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Google Earth For Dummies Paperback – 9 Feb 2007
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From the Back Cover
Explore foreign cities or find every ATM in your hometown!
Map historic sites, look for a new home, or analyze traffic patterns
Want to see the world? Forget packing, customs, and airport security ―with Google Earth, simply click and you′re there. And it works just as well to find school districts and shortcuts in your hometown. This guide helps you install and customize the software, create specialized maps, tour almost any city on earth, and more!
Discover how to
- Locate specific businesses in any city
- Create a tour of homes for sale
- Visit historic sites in another country
- Insert your own 3D models
- Find alternate routes to work
About the Author
David A. Crowder has authored or coauthored more than 25 books, including the bestsellers Building a Web Site For Dummies and Cliffs Notes Getting on the Internet. His two most recent books were both listed as essential for all library collections by the magazine Library Journal.
Professor Crowder is equally at home with high technology or with working his way through the backcountry on horseback or in a dugout canoe. When he is not writing, he spends his time with his wife Angela, wandering through villages in the Andes or frolicking in the Caribbean surf.
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Most Helpful Customer Reviews on Amazon.com (beta)
As a Google Earth fan from its beta days, I thought a dummies book wouldn't give me enough information to warrant the price of the book, particularly given the abundance of tutorial materials freely available online. This book, while valuable to its base of novice users, offers enough for an intermediate user to justify a thorough reading. For example, while beginners will appreciate the information about geographical terms such as defining latitude and longitude and familiarizing themselves with GPS jargon, other users may find the more comprehensive knowledge about the program's KML file structure and the explanations about the various layers in Google Earth more worth their reading time.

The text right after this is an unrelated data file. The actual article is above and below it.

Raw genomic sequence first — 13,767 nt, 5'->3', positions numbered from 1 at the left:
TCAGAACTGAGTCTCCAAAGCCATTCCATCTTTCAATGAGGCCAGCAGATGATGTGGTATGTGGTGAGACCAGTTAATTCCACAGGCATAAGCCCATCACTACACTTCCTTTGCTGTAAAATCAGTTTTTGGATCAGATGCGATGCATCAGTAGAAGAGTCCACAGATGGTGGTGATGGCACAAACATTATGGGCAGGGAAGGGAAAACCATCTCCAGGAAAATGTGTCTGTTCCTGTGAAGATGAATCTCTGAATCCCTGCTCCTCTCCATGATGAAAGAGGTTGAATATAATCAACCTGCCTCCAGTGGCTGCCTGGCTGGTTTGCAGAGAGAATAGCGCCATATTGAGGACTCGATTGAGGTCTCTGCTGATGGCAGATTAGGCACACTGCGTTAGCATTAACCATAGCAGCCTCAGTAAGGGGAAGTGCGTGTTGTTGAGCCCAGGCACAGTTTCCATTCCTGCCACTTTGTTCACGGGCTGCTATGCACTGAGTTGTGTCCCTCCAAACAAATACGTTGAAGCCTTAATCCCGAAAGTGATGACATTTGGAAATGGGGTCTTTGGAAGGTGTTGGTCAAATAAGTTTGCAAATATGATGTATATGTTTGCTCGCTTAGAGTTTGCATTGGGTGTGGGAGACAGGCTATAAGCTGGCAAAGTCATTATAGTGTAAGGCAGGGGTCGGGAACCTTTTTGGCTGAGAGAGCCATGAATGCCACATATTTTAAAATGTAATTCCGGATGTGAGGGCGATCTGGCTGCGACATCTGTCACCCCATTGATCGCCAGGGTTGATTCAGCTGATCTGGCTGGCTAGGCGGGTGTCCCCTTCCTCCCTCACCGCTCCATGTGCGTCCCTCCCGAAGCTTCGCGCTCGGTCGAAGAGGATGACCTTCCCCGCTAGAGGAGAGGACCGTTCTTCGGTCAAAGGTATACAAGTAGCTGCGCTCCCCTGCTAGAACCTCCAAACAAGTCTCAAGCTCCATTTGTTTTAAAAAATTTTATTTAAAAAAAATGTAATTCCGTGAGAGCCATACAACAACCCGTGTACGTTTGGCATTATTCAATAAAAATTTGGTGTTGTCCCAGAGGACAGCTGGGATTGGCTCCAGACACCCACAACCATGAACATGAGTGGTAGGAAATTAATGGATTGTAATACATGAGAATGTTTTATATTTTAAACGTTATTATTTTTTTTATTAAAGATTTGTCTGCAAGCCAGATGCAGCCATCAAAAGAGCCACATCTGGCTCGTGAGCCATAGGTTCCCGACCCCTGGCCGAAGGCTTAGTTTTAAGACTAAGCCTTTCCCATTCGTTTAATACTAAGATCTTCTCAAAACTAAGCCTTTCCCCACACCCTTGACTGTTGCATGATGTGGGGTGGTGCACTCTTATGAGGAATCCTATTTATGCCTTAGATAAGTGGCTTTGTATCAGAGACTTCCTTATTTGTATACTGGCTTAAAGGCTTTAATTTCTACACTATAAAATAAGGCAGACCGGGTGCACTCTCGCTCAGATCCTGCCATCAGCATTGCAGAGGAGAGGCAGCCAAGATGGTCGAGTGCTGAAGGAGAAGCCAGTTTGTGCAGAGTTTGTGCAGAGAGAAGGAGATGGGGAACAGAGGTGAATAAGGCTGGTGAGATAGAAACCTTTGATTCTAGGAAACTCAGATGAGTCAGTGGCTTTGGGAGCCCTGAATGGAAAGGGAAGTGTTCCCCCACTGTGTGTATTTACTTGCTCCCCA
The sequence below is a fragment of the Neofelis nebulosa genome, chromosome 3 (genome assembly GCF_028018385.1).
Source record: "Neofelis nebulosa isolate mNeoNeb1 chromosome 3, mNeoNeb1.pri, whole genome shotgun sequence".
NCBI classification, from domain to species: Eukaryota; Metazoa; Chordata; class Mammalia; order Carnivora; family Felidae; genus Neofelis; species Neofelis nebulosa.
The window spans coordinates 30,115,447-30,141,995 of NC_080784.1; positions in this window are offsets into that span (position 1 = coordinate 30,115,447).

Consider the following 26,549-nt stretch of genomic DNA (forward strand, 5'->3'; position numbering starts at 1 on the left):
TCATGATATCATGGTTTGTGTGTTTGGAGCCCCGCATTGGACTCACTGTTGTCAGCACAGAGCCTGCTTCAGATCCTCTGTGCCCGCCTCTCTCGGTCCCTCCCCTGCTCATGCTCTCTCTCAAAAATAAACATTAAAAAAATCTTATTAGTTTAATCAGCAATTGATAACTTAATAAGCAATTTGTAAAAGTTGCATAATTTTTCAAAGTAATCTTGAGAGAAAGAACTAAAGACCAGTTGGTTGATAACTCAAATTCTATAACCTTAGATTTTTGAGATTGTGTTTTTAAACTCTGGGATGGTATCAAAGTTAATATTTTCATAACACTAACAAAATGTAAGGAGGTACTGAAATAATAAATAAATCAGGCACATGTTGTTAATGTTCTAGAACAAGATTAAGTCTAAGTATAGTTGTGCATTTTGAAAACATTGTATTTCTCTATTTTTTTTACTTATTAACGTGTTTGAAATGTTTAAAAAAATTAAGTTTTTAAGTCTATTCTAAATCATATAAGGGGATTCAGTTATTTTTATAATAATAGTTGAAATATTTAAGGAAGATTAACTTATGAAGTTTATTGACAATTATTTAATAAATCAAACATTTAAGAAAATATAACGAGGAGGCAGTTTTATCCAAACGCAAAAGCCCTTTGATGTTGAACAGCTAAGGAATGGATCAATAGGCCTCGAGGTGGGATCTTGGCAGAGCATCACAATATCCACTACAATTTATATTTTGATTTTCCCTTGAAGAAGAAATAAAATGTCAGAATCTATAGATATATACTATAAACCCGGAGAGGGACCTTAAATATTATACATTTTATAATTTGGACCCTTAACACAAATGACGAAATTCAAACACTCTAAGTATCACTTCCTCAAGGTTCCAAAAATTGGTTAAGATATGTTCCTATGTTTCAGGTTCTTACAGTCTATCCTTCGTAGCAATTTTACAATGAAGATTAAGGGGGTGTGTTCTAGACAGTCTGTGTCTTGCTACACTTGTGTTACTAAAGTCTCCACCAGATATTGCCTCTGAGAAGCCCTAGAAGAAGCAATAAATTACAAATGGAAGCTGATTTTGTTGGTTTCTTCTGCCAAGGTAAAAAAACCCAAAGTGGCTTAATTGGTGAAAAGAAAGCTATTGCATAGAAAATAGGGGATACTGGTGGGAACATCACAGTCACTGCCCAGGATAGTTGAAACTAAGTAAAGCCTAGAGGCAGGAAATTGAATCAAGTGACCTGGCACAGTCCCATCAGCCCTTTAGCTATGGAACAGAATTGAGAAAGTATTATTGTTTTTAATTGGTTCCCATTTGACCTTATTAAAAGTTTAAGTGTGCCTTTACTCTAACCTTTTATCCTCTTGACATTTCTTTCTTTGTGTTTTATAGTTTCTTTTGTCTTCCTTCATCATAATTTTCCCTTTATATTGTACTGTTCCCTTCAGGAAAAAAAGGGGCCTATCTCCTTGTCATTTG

Now again, the addition of the materials on Google Sketchup, a 3D modeling program more likely once intended for CAD and landscape enthusiasts, means that even more accomplished users can use this as a tool to explore Google Earth's more advanced features. I myself had only cursory knowledge of Sketchup before reading this book and was sold on it when I saw how quickly I could get started with 3D modeling and put it to immediate use on Google Earth. Had this book not included the Sketchup section, I would probably have relied on web sites to fill me in on GE's other features. By reading the chapters on Sketchup, I was able to download the program with the confidence that I could begin using the program quickly. I even showed the program to several of my advanced fifth graders who themselves were playing with the program in no time at all.
As a consequence of reading this book, I am a much more capable member of the Google Earth community but I can also now boast some knowledge of 3D modeling. That's not too bad for an Earth dummy.
As with many of my "for Dummies" books it is a great reference manual that is well organized, well thought out, and well researched that makes finding answers to questions a snap. I use it when trying to decide how to do animations for presentations and how to most effectively illustrate points that need to be made through placement of different elements either from the 3D library or custom 3D items from Google SketchUp (there is even a short tutorial on how to use Google SketchUp).
In short it covers all the bases, is very informative, is intuitive and well aid out, and it functions as a great reference. Mr. Crowder deserves a "well done" for his efforts, and a "Thank You". It is well worth it's price and the time to learn what's in it.
After reading through the first 116 pages (it was actually well written and I learned a lot about how to use features of Google Earth I was not getting the most out of), I got to this exciting bit of news at the end of Chapter 7; "If you want to share your tours with other Google Earth users, check out Chapter 8 to see how it's done."
YESSSS!! Finally; the holy grail! I read Chapter 8 ('Mingling With the Community') with great interest, got to the end without a shred of advice on how to "share your tours with other Google Earth users", re-read it and read it again. Nothing. Nada. Zilch.
The rest of the book delved deeply into arcane technical subjects and some interesting stuff that I might find useful in personalizing Google Earth, but for my purposes, if I can't share what I've done with others, it's of no use. And nothing in this book explains how to share (unless the author expects me to wade through the archives of Google Earth Community forums to try to figure it out).
So, I'm very disappointed in this book because it did not answer the one question I need to have answered; is there a way to share my custom views of the world with others (other than in a forum)?
It would also help to have a discussion about the difference between Google Maps and Google Earth and how they are related and when to use each.